The tools are so numerous as to be overwhelming, but you can start by looking at this URL: http://www.go2web20.netHave you tried the Office Live Workspaces? The free versions are quite functional and easy to set up. (www.workspace.officelive.com) Access is via a Windows Live ID.Send Files for FREE under 100MB and Sign up for a FREE Trial Database! http://www.mavricmedia.com/Try Whale Mail at www.whalemail.com.Look at Slideshare - I'm not sure about HTML/SWF files but I know you can load PPT files to it and I think you can create a private area. www.slideshare.netLook at the Google collaboration tools and see if anything there suits, or some of the 37signals stuff.You may be able to use one of the large file transfer apps (see http://cybertext.wordpress.com/2008/04/02/email-or-file-limit-blues/ for details)If you want a place to upload the files so the client can retrieve them, try www.box.net. I think you can even put them online for the client to view, by using their widget: http://www.box.net/info/widget.http://www.yousendit.com/For transferring large files to clients, I use www.sendthisfile.com. The basic service is free, and you can purchase an encrypted service. Works like a charm for me, even with dial-up!Document Types and IssuesDocumenting APIs & SDKsEffective Placement of GraphicsEquipment ManualsPrinting BookletsWhite PapersClean Global EnglishThe Value of Style GuidesDocumenting APIs & SDKsQuestion: What should I consider when documenting APIs and SDKs? Are there any good resources out there?Things to Consider: Typically, you just need to identify all the different function calls (methods), what the parameters are, etc. A good example of this is the Java Programmer's Reference guide (Grant Palmer). Though it's not exactly an API book, it might be a good example of what needs to be written. He lists each type of function call, explains how each function works, explains the input parameters, and shows examples for using the function.The legwork you do with your SME(s) is more critical with APIs than with other product documentation. Unless you're able to read the code yourself and figure out what they did (code comments?), all of your content has to come from the developers. Even if there are specs, there's no telling if the final product actually matches the specs.Start with a list of the APIs to document (this is actually one of the hardest and potentially politically charged aspects of the project). Get your developer and/or product manager to list all of the APIs (or Java methods?) to be documented. The developer has to comb through all of the code and produce the list. Then the developer needs to verify that you actually want to document each of those APIs.Remind your developer to include any APIs that might be included in imported libraries, because these APIs would also be exposed by your product. Here's where it gets tricky though. Are those imported libraries yours or are they 3rd party libraries? For example, I once had a developer tell me that he imported a class of Sun Java methods (500+ methods) and that I needed to document them "because they're exposed by the product." I had to go over the developer's head to get management buy-in that it's not proper (or legal) to document a 3rd party's product.The next bit of information is the "signature" or attributes of the APIs. You should get this information from the developer at the same time you get the list of APIs. The only reason I think of this as a separate cycle is that the list of APIs is often politically charged, but the signature is very cut & dried. The signature of each API should include information like Name, Parameter(s), and Returns.Add some more bits to this, and you have a fully documented API:NameDescriptionParametersReturnsComments (or "Additional Information")ExampleDepending on the style guide you're using, you may or may not already have a pair of Term/Definition styles. If so, you can probably use them for your APIs, like the following examples:myFunction [This is the "Name" of the API. Use whatever heading level is appropriate for the structure of your doc]Description ["Term" style]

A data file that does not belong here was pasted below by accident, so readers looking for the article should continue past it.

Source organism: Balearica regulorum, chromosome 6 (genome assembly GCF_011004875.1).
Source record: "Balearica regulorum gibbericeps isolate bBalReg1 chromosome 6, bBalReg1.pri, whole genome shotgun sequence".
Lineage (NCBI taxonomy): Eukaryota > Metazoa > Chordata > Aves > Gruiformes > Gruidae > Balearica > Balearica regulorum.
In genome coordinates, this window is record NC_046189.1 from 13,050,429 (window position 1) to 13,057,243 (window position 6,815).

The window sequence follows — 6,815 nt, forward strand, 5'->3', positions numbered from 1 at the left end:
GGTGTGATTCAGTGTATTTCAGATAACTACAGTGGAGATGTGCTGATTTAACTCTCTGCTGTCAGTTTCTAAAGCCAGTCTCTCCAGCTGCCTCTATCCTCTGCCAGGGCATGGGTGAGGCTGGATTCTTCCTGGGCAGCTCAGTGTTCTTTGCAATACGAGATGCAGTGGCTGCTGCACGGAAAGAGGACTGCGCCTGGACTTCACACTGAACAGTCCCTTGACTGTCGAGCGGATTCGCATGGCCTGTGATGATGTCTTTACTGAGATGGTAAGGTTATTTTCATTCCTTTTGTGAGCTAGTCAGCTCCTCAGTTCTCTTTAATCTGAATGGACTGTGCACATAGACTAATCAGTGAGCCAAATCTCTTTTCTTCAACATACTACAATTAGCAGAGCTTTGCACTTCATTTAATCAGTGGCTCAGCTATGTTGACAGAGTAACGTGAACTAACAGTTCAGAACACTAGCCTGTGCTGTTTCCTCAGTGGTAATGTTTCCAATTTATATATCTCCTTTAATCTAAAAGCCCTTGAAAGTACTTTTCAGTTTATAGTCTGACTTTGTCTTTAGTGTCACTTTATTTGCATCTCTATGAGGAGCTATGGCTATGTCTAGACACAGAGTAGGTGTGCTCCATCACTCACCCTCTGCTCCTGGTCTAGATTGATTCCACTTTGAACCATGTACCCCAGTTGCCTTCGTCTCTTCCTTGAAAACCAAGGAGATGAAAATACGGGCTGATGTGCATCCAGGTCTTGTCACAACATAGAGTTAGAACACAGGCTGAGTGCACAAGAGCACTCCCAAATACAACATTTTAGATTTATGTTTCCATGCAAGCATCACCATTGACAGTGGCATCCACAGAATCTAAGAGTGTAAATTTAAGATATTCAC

The myFunction method converts a string to an integer and washes your car. ["Definition" style]Parameters ["Term"]